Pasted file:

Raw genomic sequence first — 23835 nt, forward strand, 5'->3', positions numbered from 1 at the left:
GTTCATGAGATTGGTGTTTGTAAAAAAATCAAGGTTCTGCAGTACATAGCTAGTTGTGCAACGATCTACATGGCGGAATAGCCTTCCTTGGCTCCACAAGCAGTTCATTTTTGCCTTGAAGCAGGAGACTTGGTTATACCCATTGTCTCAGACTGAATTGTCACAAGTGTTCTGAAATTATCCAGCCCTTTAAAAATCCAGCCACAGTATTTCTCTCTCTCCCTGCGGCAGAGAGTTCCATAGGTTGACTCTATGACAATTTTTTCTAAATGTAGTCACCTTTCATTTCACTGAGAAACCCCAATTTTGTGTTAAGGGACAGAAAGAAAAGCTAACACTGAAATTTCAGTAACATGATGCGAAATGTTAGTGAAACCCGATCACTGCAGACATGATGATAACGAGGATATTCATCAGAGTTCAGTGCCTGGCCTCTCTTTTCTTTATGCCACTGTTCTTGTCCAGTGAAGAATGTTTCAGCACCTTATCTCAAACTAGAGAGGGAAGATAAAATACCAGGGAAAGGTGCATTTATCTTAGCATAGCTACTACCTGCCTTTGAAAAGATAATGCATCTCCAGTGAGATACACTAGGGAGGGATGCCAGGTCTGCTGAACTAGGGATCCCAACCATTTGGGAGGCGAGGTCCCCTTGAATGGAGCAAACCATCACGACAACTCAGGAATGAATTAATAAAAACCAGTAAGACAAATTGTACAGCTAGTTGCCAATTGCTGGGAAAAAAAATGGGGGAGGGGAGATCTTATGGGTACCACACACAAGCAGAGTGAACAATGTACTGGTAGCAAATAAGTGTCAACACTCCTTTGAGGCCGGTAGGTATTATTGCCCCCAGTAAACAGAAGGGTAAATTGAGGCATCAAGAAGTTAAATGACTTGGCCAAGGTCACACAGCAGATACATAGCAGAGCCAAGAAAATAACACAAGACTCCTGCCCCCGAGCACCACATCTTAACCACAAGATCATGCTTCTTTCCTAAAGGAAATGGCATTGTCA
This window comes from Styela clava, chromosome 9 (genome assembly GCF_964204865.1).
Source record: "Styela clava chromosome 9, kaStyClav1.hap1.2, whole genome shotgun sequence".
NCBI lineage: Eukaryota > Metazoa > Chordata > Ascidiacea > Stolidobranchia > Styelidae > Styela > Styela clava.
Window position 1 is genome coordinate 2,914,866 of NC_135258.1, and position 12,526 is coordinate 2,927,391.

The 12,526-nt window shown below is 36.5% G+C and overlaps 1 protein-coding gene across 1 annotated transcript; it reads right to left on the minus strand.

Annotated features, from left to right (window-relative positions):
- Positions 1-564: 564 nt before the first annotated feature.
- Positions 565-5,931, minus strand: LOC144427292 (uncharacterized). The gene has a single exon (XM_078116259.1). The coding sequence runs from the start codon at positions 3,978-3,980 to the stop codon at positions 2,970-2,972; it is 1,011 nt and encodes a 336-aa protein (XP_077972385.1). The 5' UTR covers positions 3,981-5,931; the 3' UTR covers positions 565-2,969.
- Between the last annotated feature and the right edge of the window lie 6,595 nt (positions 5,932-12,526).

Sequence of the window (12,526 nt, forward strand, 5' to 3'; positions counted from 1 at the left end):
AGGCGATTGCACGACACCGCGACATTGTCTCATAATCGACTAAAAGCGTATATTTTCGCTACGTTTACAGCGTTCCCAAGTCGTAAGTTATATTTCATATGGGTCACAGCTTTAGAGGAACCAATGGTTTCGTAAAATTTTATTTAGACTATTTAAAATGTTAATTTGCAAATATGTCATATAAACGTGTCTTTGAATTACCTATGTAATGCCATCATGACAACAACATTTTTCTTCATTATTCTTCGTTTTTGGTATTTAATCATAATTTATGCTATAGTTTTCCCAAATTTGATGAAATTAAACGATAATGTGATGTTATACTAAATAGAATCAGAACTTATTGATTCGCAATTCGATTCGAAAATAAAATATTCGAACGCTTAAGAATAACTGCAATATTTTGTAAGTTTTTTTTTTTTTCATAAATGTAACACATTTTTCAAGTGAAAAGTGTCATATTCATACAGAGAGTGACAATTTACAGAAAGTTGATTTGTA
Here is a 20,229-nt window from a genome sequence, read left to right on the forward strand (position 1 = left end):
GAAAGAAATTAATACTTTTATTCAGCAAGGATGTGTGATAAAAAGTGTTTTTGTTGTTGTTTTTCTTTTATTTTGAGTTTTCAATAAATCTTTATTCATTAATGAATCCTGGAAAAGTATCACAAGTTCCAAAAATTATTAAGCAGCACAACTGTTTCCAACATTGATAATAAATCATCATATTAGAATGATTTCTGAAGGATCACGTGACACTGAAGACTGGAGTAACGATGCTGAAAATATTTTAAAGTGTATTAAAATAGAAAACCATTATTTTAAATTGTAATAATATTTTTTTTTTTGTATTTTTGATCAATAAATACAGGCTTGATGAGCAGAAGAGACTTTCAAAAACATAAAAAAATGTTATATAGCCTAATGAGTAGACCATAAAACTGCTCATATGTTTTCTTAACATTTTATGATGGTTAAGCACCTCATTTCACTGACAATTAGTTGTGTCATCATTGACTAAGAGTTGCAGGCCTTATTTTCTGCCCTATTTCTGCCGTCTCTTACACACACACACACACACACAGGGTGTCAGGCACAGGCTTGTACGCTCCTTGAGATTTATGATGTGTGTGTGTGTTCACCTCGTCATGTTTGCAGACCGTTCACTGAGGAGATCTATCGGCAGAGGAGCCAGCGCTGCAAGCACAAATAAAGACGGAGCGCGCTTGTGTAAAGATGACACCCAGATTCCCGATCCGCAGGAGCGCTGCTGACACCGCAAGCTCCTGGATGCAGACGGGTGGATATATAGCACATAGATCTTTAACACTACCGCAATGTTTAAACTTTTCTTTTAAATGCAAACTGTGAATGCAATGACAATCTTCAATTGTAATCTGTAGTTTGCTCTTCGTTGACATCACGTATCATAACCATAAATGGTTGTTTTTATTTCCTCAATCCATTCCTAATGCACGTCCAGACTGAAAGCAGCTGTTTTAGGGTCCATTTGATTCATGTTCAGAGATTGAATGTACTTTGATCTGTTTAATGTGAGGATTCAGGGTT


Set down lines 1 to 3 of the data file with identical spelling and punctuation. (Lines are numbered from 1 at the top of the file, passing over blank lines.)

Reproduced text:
Raw genomic sequence first — 23835 nt, forward strand, 5'->3', positions numbered from 1 at the left:
GTTCATGAGATTGGTGTTTGTAAAAAAATCAAGGTTCTGCAGTACATAGCTAGTTGTGCAACGATCTACATGGCGGAATAGCCTTCCTTGGCTCCACAAGCAGTTCATTTTTGCCTTGAAGCAGGAGACTTGGTTATACCCATTGTCTCAGACTGAATTGTCACAAGTGTTCTGAAATTATCCAGCCCTTTAAAAATCCAGCCACAGTATTTCTCTCTCTCCCTGCGGCAGAGAGTTCCATAGGTTGACTCTATGACAATTTTTTCTAAATGTAGTCACCTTTCATTTCACTGAGAAACCCCAATTTTGTGTTAAGGGACAGAAAGAAAAGCTAACACTGAAATTTCAGTAACATGATGCGAAATGTTAGTGAAACCCGATCACTGCAGACATGATGATAACGAGGATATTCATCAGAGTTCAGTGCCTGGCCTCTCTTTTCTTTATGCCACTGTTCTTGTCCAGTGAAGAATGTTTCAGCACCTTATCTCAAACTAGAGAGGGAAGATAAAATACCAGGGAAAGGTGCATTTATCTTAGCATAGCTACTACCTGCCTTTGAAAAGATAATGCATCTCCAGTGAGATACACTAGGGAGGGATGCCAGGTCTGCTGAACTAGGGATCCCAACCATTTGGGAGGCGAGGTCCCCTTGAATGGAGCAAACCATCACGACAACTCAGGAATGAATTAATAAAAACCAGTAAGACAAATTGTACAGCTAGTTGCCAATTGCTGGGAAAAAAAATGGGGGAGGGGAGATCTTATGGGTACCACACACAAGCAGAGTGAACAATGTACTGGTAGCAAATAAGTGTCAACACTCCTTTGAGGCCGGTAGGTATTATTGCCCCCAGTAAACAGAAGGGTAAATTGAGGCATCAAGAAGTTAAATGACTTGGCCAAGGTCACACAGCAGATACATAGCAGAGCCAAGAAAATAACACAAGACTCCTGCCCCCGAGCACCACATCTTAACCACAAGATCATGCTTCTTTCCTAAAGGAAATGGCATTGTCA
This window comes from Styela clava, chromosome 9 (genome assembly GCF_964204865.1).